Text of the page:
Claiming that Kansas is becoming known as the "abortion capital of the world", state lawmakers have proposed a bill that would ban the so-called "partial birth" abortion procedure. This follows two well-publicized cases of minors who traveled to Kansas to undergo late term abortions, the most recent being a 14 year-old ward of the state of Arizona who had been raped. State Senator Nancy Harrington (R) is sponsoring the bill "aimed at the doctor" who performs the procedure. While anti-choice Senators Harrington and Karin Brownlee (R) call the recent Arizona case a "rallying cry" for the state to "erect an impenetrable wall against infanticide," others like state Sen. Lana Oleen (D) say that the girl's case is "a very sad situation that will be exploited by some).
Media Resources: Kansas City Star - September 8, 1999
6/18/2013 Supreme Court Strikes Down Proof of Citizenship Voter Requirements - On Monday, the United States Supreme Court struck down an Arizona law requiring voters to provide proof of citizenship before being allowed register to vote.
In an opinion written [PDF] by Justice Antonin Scalia, the Court ruled that the Arizona statute violated the National Voter Registration Act (NVRA, also known as the "Motor Voter Law") of 1993, which created a federal form that individuals can mail in to register to vote in federal elections. . . .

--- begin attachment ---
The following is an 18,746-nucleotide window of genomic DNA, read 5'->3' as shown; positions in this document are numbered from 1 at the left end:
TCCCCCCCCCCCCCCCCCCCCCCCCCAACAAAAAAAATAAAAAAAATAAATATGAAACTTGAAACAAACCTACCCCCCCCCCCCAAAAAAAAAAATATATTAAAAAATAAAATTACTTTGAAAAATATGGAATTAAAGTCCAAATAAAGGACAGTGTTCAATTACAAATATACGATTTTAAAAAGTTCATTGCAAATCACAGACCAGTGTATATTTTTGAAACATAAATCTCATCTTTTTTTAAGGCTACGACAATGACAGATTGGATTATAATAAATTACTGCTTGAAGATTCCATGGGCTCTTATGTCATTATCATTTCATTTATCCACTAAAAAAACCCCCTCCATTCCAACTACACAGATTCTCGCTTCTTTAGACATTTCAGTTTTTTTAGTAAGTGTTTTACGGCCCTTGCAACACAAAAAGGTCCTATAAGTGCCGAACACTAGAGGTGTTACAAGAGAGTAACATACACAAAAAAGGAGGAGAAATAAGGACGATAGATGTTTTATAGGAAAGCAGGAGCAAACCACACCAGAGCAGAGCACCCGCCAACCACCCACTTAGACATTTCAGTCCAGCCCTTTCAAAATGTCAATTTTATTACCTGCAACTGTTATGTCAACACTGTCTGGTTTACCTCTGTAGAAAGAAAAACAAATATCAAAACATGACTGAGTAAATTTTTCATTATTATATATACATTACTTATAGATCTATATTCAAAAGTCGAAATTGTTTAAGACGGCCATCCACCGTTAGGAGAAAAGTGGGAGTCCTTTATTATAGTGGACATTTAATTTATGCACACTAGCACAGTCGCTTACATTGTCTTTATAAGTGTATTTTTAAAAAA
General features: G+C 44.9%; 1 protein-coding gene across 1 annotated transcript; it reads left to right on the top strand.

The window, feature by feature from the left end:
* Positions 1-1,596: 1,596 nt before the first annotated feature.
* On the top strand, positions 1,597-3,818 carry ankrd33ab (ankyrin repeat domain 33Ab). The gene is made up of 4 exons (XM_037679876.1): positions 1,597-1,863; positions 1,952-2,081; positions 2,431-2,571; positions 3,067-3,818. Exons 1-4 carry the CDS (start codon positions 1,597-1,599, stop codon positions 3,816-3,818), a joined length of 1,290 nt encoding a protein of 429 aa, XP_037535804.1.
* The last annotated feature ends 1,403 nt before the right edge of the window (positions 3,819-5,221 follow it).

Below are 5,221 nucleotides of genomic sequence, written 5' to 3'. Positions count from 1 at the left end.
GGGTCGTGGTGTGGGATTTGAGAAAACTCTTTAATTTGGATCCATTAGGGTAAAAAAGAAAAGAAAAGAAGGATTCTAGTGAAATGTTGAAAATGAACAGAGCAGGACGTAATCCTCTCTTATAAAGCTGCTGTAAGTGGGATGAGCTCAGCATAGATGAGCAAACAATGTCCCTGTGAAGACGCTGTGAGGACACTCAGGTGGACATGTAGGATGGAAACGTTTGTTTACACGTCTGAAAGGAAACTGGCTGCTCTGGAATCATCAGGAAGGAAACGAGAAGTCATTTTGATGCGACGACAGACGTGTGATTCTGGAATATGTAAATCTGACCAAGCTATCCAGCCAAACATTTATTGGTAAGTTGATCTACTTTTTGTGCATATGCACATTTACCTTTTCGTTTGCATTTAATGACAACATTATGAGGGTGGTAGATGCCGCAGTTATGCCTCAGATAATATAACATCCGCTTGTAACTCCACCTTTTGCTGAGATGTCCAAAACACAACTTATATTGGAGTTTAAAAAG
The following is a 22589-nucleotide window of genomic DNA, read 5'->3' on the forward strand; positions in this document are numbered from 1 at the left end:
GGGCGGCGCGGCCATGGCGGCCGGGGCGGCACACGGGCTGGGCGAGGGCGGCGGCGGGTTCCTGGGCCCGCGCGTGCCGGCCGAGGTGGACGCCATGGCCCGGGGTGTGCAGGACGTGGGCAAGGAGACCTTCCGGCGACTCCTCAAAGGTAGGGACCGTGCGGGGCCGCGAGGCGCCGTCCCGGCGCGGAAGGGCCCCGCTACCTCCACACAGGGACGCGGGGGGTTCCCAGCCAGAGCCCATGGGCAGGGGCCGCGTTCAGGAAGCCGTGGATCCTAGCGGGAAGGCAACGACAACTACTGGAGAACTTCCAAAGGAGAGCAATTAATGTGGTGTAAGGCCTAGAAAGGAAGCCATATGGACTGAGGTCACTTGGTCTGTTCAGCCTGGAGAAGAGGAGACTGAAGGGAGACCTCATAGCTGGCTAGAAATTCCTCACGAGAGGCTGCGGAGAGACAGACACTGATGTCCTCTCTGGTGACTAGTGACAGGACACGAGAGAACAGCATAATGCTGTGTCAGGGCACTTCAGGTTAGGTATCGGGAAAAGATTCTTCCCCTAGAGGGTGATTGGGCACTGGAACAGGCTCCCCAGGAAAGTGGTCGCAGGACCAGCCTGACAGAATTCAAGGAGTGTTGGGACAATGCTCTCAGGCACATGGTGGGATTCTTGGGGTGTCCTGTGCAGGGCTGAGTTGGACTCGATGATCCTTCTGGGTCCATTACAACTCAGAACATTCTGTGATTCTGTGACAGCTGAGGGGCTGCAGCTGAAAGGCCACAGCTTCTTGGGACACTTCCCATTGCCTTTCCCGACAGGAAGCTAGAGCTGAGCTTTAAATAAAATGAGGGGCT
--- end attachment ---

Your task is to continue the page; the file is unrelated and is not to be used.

6/18/2013 Pakistani Women's University Bus, Hospital Bombed - A bus for a women's university in Pakistan and the hospital that treated victims from the blast were bombed on Saturday, killing 14 students and 24 others at the hospital.
The bus was transporting female students and teachers from Sardar Bahadur Khan Women's University in Quetta, located in the southwestern part of Pakistan. . . .
6/18/2013 Taliban Attack In Afghan Capital As NATO Transfers Power - Yesterday, NATO (North Atlantic Treaty Organization) transferred responsibility for the country's security forces to the Afghan government after a bomb blast targeting a political official left three civilians dead in Kabul. . . .